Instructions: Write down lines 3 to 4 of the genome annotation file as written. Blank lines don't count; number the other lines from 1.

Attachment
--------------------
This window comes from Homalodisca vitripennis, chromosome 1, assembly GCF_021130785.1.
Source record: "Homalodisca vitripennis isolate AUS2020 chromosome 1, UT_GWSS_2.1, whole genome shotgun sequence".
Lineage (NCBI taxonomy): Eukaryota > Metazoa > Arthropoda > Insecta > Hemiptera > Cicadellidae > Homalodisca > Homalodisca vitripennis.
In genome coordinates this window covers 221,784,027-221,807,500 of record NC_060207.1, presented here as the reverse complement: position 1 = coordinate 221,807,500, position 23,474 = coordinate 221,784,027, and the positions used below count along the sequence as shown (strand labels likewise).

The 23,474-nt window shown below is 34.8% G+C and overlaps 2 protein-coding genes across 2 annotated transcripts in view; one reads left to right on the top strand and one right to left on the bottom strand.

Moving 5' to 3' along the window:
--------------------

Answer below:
Lineage (NCBI taxonomy): Eukaryota > Metazoa > Arthropoda > Insecta > Hemiptera > Cicadellidae > Homalodisca > Homalodisca vitripennis.
In genome coordinates this window covers 221,784,027-221,807,500 of record NC_060207.1, presented here as the reverse complement: position 1 = coordinate 221,807,500, position 23,474 = coordinate 221,784,027, and the positions used below count along the sequence as shown (strand labels likewise).